Bastille at EartH Hackney
The party atmosphere at Dalston’s EartH, as the audience awaited the arrival on stage of British band Bastille, was hit with a sobering speech from a War Child rep, reminding all why they were there last night. The organisation has raised over £5 million with fundraising gigs such as these, she explained, but their efforts require funding more than ever right now, particularly in Afghanistan, where desperate families are driven as far as to sell their own children if they don’t receive much-needed support. Far from being a dampener on proceedings, however, it imbued all that followed with additional meaning.
Frontman Dan Smith was on typically buoyant form, just as down-to-earth and amiable as he was back in the day, seemingly unchanged by a decade of commercial success, number ones and sell-out tours. His vibe makes it easy to imagine him as a mate you see down the pub; but that’s not to say his boyish charm and youthful looks should allow listeners to underestimate his skill as an artist – his voice never misses a note nor beat and constantly astounds with its prowess, in spite of a laid-back style.
Opening the set was a synth-heavy riff on 2013’s Pompeii, with Smith just visible through the smoke-filled stage, breaking the ice with a little wave. Soon, his Aztec-style jacket came off to reveal a plain white tee and he was into his trademark prancing across the stage while earnestly executing each line of each song without holding anything back.
The South Londoner’s between-song chat kept the audience afloat, with many a “How you all doing – alright? … it’s a pleasure to be here, thank you for being here.” He effortlessly summoned them out of their bench seats to rise up and dance (“Feel free to get up at any point!”), before walking up through the crowd and making the night of a group of friends by singing and dancing with them.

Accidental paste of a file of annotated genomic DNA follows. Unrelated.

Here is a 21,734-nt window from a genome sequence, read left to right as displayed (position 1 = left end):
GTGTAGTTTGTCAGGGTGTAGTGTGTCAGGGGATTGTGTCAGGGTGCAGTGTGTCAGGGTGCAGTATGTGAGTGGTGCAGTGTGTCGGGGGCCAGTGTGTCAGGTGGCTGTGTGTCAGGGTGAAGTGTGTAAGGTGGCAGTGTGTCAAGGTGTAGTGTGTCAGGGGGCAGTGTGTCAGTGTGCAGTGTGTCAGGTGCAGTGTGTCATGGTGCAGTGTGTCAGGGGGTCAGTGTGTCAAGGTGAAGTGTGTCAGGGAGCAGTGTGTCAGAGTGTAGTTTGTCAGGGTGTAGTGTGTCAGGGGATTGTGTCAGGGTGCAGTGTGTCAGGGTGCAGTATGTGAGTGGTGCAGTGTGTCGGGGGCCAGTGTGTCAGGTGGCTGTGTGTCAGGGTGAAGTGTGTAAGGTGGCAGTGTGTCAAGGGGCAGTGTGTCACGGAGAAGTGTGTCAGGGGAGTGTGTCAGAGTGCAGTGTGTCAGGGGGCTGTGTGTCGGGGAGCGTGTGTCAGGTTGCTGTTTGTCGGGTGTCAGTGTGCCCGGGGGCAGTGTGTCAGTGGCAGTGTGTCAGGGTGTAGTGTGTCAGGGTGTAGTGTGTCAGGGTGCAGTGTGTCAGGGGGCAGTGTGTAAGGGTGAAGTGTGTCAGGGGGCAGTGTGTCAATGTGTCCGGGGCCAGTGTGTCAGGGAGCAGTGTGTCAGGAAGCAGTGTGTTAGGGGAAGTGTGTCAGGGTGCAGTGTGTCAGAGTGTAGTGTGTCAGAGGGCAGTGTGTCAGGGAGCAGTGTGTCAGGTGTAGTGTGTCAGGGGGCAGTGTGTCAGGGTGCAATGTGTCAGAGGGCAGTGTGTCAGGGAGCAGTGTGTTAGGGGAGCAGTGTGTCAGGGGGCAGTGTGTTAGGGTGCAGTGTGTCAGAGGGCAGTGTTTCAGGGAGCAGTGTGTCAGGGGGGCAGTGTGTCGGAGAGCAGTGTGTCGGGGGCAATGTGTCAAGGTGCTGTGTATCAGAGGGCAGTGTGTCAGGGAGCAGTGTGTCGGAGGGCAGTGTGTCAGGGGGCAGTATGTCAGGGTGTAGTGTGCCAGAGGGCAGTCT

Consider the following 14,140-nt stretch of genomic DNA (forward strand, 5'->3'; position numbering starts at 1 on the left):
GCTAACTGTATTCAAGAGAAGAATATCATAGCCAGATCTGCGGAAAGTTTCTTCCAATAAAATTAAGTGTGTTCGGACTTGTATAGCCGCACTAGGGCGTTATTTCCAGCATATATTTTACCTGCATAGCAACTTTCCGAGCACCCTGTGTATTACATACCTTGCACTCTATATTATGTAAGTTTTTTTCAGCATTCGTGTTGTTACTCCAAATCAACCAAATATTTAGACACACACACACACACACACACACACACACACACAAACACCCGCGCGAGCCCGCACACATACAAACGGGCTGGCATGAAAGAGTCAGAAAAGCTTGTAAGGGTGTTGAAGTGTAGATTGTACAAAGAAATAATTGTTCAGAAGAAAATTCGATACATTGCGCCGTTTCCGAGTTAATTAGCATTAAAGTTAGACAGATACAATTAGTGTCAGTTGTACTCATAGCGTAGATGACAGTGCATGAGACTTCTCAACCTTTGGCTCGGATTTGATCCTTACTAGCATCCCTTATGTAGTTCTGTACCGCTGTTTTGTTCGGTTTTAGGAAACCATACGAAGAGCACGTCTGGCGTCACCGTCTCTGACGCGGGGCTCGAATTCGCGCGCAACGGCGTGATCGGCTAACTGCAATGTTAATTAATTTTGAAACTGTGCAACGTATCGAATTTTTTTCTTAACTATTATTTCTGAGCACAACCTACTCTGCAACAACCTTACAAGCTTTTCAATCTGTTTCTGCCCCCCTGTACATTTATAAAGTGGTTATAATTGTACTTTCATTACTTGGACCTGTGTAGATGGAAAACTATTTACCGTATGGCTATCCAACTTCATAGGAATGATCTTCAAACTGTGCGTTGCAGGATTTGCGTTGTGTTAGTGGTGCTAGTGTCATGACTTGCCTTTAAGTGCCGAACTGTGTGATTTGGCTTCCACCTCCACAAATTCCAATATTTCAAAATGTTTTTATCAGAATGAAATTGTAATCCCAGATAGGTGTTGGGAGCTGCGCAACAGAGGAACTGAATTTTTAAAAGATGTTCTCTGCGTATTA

Just as the band settled into a rhythm with fan favourites Flaws, Quarter past Midnight and Happier, Smith made a bombshell announcement: they would play yet-to-be-released fourth album Give Me the Future “top to bottom”. Bastille told the crowd they’d be the first to hear it, aside from their record label and their parents – oh, and to pretend to know it a bit, self-deprecatingly pointing out it shouldn’t be too difficult: “We repeat the same things a lot; that’s pop music, guys.”
It was a bold decision, with fans more often than not hungry to hear their beloved tracks, rather than new material. But it’s one the band mostly pulled off, Smith’s point about repetition helping the audience join in where they could. The solid new tracks, from Shut off the Lights to Future Holds, demonstrated a further evolution of their sound, blending indie-rock, 80s-infused retro-futuristic beats and pure unadulterated pop, while ruminating on millennial anxieties about the impact of technology in a sci-fi realm.
However, there was also a sense of relief as the new album closed out and they returned to that first track that made their name, the “weird cover” they had on a mixtape, Of the Night, which required, as Smith put it, some corny audience participation. It was swiftly followed by Good Grief, with the line, “Watching through my fingers” reverberating across the crowd, before the night ended on a more familiar version of opener Pompeii, which had every concertgoer belting out each word in unison. The singer seemingly read the minds of all present with some of his closing words: “How nice is it to be in a room with live music again?” The last few years have been undeniably tough; with an electric atmosphere, heartfelt sentiment and a sense of joyful abandon, watching Bastille live is a welcome tonic.
Photo: Luke Dyson
For further information and future events visit Bastille’s website here.
For further information about War Child visit their website here.
Watch the video for the single Shut Off the Lights here: